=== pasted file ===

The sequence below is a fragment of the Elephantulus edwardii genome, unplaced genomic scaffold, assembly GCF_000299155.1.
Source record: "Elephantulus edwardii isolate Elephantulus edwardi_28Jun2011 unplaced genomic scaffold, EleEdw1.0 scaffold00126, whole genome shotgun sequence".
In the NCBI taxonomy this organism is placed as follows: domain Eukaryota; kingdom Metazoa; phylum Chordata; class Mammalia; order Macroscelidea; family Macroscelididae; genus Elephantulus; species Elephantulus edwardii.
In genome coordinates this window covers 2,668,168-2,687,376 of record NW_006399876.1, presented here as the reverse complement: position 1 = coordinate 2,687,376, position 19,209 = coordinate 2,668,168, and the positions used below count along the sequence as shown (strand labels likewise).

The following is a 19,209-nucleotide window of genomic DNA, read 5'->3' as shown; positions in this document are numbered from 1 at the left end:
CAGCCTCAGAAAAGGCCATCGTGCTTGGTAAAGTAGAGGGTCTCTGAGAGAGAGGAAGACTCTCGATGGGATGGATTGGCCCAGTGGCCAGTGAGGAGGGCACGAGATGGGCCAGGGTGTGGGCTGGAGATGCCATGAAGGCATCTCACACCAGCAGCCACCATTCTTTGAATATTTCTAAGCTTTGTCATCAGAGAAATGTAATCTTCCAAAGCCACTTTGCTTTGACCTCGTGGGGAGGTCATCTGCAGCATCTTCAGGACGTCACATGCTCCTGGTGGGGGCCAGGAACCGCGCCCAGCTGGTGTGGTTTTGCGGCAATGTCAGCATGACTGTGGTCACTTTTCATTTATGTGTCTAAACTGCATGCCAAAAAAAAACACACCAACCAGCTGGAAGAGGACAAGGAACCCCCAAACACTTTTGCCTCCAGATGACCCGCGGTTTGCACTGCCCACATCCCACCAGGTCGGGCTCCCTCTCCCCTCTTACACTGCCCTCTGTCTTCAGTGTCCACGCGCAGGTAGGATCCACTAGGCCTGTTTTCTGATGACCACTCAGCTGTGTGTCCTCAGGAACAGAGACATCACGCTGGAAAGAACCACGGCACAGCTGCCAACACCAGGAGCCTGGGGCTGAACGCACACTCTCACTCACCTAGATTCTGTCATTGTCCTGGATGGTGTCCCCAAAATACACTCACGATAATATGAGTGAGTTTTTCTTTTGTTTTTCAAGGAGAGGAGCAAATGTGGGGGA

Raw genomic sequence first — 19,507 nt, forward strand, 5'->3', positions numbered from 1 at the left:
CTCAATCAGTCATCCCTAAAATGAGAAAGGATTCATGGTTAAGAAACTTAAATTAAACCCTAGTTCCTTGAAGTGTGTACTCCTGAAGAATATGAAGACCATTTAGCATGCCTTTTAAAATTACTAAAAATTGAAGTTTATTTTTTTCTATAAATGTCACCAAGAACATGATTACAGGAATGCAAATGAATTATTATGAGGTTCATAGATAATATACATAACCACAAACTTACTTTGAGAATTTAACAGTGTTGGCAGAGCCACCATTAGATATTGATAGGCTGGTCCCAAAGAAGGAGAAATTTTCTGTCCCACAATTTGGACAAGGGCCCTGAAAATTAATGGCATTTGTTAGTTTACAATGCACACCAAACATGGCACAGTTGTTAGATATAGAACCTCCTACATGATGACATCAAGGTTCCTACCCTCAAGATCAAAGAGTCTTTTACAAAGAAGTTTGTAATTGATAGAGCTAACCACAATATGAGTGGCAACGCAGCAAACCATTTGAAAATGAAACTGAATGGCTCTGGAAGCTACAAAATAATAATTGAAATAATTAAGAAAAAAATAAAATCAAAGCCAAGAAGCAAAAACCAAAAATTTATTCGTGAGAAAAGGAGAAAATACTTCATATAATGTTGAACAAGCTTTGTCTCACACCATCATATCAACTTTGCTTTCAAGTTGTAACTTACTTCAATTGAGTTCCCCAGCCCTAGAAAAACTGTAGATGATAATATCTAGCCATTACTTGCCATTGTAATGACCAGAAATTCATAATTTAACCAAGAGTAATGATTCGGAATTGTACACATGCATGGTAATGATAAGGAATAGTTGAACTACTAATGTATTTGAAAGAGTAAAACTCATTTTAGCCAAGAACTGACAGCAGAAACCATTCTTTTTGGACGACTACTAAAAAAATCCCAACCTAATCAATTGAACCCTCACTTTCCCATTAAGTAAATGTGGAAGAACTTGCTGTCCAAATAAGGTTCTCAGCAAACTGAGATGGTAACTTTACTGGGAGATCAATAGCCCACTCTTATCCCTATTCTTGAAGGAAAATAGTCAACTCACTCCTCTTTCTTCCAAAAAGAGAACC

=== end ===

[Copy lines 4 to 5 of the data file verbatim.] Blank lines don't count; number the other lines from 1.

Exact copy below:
In genome coordinates this window covers 2,668,168-2,687,376 of record NW_006399876.1, presented here as the reverse complement: position 1 = coordinate 2,687,376, position 19,209 = coordinate 2,668,168, and the positions used below count along the sequence as shown (strand labels likewise).

The following is a 19,209-nucleotide window of genomic DNA, read 5'->3' as shown; positions in this document are numbered from 1 at the left end: